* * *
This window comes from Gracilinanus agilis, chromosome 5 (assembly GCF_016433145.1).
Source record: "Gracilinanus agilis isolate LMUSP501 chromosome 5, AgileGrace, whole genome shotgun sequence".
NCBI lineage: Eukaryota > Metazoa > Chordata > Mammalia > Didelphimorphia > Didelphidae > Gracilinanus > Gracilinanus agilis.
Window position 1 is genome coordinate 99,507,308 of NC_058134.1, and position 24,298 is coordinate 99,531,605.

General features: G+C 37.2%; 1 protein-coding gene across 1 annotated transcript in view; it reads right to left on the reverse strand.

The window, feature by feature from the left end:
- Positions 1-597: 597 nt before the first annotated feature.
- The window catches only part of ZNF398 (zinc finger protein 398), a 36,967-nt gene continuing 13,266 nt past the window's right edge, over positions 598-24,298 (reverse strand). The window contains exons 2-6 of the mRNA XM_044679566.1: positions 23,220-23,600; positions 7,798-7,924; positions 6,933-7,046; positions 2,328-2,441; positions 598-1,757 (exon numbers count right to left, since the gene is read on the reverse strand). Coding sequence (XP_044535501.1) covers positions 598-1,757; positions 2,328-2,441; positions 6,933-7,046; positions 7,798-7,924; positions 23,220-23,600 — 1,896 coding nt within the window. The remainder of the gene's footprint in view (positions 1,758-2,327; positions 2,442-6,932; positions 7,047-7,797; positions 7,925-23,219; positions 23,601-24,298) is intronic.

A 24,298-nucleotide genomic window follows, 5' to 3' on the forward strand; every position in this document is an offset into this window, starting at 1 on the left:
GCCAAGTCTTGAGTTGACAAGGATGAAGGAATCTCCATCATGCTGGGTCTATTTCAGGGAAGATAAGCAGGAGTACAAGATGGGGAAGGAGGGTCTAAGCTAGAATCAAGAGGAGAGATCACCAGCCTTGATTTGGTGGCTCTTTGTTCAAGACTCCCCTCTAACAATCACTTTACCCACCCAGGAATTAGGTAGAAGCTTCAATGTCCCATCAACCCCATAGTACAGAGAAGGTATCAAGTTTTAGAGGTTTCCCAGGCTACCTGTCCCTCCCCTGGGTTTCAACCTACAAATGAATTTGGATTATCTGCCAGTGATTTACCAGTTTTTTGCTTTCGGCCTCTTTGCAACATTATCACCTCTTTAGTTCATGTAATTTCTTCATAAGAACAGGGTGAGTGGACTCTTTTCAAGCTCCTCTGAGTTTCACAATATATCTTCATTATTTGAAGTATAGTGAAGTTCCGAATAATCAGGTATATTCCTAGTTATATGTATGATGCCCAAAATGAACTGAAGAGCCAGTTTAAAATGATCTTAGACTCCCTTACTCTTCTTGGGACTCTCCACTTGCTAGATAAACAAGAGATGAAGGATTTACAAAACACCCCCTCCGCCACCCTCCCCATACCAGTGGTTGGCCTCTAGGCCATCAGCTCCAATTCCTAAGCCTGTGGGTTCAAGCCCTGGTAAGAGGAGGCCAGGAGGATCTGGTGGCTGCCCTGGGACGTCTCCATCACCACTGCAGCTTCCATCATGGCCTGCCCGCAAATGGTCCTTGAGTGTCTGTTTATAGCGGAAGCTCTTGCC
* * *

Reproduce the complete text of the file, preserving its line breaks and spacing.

This window comes from Gracilinanus agilis, chromosome 5 (assembly GCF_016433145.1).
Source record: "Gracilinanus agilis isolate LMUSP501 chromosome 5, AgileGrace, whole genome shotgun sequence".
NCBI lineage: Eukaryota > Metazoa > Chordata > Mammalia > Didelphimorphia > Didelphidae > Gracilinanus > Gracilinanus agilis.
Window position 1 is genome coordinate 99,507,308 of NC_058134.1, and position 24,298 is coordinate 99,531,605.

General features: G+C 37.2%; 1 protein-coding gene across 1 annotated transcript in view; it reads right to left on the reverse strand.

The window, feature by feature from the left end:
- Positions 1-597: 597 nt before the first annotated feature.
- The window catches only part of ZNF398 (zinc finger protein 398), a 36,967-nt gene continuing 13,266 nt past the window's right edge, over positions 598-24,298 (reverse strand). The window contains exons 2-6 of the mRNA XM_044679566.1: positions 23,220-23,600; positions 7,798-7,924; positions 6,933-7,046; positions 2,328-2,441; positions 598-1,757 (exon numbers count right to left, since the gene is read on the reverse strand). Coding sequence (XP_044535501.1) covers positions 598-1,757; positions 2,328-2,441; positions 6,933-7,046; positions 7,798-7,924; positions 23,220-23,600 — 1,896 coding nt within the window. The remainder of the gene's footprint in view (positions 1,758-2,327; positions 2,442-6,932; positions 7,047-7,797; positions 7,925-23,219; positions 23,601-24,298) is intronic.

A 24,298-nucleotide genomic window follows, 5' to 3' on the forward strand; every position in this document is an offset into this window, starting at 1 on the left:
GCCAAGTCTTGAGTTGACAAGGATGAAGGAATCTCCATCATGCTGGGTCTATTTCAGGGAAGATAAGCAGGAGTACAAGATGGGGAAGGAGGGTCTAAGCTAGAATCAAGAGGAGAGATCACCAGCCTTGATTTGGTGGCTCTTTGTTCAAGACTCCCCTCTAACAATCACTTTACCCACCCAGGAATTAGGTAGAAGCTTCAATGTCCCATCAACCCCATAGTACAGAGAAGGTATCAAGTTTTAGAGGTTTCCCAGGCTACCTGTCCCTCCCCTGGGTTTCAACCTACAAATGAATTTGGATTATCTGCCAGTGATTTACCAGTTTTTTGCTTTCGGCCTCTTTGCAACATTATCACCTCTTTAGTTCATGTAATTTCTTCATAAGAACAGGGTGAGTGGACTCTTTTCAAGCTCCTCTGAGTTTCACAATATATCTTCATTATTTGAAGTATAGTGAAGTTCCGAATAATCAGGTATATTCCTAGTTATATGTATGATGCCCAAAATGAACTGAAGAGCCAGTTTAAAATGATCTTAGACTCCCTTACTCTTCTTGGGACTCTCCACTTGCTAGATAAACAAGAGATGAAGGATTTACAAAACACCCCCTCCGCCACCCTCCCCATACCAGTGGTTGGCCTCTAGGCCATCAGCTCCAATTCCTAAGCCTGTGGGTTCAAGCCCTGGTAAGAGGAGGCCAGGAGGATCTGGTGGCTGCCCTGGGACGTCTCCATCACCACTGCAGCTTCCATCATGGCCTGCCCGCAAATGGTCCTTGAGTGTCTGTTTATAGCGGAAGCTCTTGCC